Who left the question: What the hell was going on inside a hard-boiled egg heated in the microwave to make it explode?
The pressure theory was not maintained, because the whites of a hard-boiled egg lack the tensile strength of an egg shell or even the skin of the potato. The pressure required to produce such a violent explosion would burst through the soft targets long before reaching the point of inflection.
Nash had another theory, and fortunately, he had his own viral YouTube next. The theory was based on the principle of superheated water. As several intrepid YouTubers have shown, if you microwave a cup of water for too long, such as 1
Boiling is the process of liquid water molecules that expand into gas molecules. As they expand, they gather in vapor bubbles that rise to the surface. But for bubbles to form, there must be small specks of dust or other impurities in the water. If bubbles do not form, the excess heat has no way to escape. The surface tension of the water acts as a lid that retains the potential energy.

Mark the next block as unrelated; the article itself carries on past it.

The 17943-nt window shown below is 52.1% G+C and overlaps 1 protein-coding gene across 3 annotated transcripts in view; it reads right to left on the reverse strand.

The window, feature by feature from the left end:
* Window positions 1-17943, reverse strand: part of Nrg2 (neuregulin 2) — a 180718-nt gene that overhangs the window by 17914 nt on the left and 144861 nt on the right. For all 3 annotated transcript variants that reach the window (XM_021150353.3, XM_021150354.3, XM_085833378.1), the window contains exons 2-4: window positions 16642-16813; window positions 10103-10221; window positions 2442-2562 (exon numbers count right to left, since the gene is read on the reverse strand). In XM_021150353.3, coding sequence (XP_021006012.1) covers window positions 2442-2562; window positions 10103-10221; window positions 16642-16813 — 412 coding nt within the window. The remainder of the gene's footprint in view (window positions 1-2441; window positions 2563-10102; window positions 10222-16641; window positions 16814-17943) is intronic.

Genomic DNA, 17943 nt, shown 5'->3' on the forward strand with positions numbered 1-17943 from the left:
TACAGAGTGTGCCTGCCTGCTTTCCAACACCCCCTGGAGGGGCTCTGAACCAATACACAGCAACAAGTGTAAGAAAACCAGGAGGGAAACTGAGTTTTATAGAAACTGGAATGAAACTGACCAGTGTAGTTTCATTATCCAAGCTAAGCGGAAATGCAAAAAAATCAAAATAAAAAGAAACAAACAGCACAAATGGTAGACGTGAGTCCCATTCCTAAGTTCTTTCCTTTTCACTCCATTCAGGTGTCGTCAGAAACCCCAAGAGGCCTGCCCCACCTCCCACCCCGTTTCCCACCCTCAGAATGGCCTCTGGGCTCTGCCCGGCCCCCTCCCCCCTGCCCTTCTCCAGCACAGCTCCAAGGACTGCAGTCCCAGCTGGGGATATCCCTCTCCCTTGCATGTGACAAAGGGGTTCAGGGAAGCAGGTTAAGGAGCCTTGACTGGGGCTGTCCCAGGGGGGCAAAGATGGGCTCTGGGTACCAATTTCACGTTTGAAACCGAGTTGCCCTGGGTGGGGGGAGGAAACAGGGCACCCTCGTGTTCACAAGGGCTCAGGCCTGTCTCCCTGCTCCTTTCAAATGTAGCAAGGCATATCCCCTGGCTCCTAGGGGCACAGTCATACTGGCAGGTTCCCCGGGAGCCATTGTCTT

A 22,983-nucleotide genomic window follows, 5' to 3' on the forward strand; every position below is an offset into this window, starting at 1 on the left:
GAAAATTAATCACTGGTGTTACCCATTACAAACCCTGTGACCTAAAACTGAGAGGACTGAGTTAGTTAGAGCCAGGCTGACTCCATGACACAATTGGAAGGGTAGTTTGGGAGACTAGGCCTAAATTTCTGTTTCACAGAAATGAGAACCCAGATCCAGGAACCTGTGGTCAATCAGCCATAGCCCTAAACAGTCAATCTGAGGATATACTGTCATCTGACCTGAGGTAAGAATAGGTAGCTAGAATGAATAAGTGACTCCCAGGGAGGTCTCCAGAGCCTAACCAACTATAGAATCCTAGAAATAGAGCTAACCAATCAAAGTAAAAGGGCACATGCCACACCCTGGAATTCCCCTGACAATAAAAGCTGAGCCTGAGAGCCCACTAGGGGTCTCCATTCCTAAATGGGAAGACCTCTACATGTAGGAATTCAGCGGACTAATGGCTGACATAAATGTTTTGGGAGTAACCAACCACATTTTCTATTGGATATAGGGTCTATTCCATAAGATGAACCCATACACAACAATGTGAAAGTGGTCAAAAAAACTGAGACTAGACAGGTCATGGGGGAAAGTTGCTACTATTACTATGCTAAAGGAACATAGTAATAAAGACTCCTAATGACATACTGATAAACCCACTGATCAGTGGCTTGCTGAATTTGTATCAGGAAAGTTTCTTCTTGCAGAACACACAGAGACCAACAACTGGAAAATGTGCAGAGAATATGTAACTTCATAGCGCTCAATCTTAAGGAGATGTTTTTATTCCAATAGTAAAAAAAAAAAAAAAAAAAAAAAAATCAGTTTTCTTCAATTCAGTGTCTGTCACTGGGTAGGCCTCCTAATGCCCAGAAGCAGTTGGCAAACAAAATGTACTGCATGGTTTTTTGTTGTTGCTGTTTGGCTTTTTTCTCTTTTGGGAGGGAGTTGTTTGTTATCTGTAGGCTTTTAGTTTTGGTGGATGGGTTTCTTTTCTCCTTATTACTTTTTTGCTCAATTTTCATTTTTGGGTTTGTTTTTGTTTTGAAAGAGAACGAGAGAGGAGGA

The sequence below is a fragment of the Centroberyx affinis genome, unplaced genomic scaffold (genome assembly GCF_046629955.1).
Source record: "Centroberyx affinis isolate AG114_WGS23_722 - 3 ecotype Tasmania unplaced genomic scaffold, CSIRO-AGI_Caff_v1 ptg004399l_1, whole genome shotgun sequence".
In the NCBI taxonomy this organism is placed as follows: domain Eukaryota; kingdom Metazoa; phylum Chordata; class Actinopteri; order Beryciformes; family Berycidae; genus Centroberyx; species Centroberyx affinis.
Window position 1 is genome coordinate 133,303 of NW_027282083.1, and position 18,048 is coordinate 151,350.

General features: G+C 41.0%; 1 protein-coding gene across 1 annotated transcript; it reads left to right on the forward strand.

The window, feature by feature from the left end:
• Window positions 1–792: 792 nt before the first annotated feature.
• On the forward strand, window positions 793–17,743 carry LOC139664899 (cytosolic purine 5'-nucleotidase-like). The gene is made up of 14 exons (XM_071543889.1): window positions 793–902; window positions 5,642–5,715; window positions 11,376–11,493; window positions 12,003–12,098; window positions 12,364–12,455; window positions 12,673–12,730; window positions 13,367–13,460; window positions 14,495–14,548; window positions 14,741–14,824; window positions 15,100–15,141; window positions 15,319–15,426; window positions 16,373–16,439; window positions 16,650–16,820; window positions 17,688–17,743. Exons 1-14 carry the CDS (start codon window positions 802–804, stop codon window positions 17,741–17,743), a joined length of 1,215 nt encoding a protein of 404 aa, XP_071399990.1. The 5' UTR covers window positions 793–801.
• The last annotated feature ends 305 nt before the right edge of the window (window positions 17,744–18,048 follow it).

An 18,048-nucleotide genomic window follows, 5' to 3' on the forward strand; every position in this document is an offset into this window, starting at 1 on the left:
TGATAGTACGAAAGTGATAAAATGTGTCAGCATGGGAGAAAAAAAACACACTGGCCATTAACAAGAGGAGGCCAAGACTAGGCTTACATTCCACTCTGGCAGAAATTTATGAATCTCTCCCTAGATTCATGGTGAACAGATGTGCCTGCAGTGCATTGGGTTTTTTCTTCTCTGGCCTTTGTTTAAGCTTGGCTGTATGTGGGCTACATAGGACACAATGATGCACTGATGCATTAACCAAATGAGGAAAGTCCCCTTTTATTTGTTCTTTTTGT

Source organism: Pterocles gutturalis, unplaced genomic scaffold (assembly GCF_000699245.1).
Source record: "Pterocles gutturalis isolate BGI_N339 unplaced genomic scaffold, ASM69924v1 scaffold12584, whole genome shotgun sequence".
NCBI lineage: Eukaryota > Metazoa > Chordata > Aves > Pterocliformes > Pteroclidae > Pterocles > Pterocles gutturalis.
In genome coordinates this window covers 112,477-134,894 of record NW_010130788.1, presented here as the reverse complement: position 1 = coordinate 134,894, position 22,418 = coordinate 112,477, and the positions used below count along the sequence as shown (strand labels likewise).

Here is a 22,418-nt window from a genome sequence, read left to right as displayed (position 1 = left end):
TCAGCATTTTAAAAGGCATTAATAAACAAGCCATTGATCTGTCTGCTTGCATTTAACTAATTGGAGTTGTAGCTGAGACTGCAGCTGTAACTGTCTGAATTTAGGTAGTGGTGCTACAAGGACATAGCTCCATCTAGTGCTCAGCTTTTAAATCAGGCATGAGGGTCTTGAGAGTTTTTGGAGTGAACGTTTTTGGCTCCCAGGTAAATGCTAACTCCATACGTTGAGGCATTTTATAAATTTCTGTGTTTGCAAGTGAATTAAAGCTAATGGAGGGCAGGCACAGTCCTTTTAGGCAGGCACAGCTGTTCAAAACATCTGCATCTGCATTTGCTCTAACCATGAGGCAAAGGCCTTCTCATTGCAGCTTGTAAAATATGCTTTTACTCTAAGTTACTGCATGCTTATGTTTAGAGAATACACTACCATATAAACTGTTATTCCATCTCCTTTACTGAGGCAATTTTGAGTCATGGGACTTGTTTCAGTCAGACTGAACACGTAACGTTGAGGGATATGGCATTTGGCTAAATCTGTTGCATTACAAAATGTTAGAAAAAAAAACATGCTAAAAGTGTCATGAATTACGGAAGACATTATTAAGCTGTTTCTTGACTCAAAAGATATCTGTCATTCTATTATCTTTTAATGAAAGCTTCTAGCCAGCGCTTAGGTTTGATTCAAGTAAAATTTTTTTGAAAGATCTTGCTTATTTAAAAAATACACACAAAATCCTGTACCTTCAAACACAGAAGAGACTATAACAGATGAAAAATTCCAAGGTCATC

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All that is needed is the least alteration of the water surface: a few grains of sugar or the corner of a tea bag – and the water explodes in a violent and explosive boil, releasing all the repressed energy at the same time.
At the Acoustic Society of America Conference in New Orleans this week, Nash said the same process of overheating was working inside the yolk of an egg. When the eggs are boiled, small bubbles of water are trapped inside protein strands that tense in the yolk. When the egg is reheated, those water pockets overheat, reaching temperatures above 100 ℃, but without any boiling point.
All it takes is a hit with a fork to trigger a chain reaction that causes all the small pockets of water to boil at once.
"Once you go, take the others with him," Nash said at the ASA conference. The explosion "is a rapid expansion of the steam that comes out of the yolk."
Did we mention that we should not try this at home?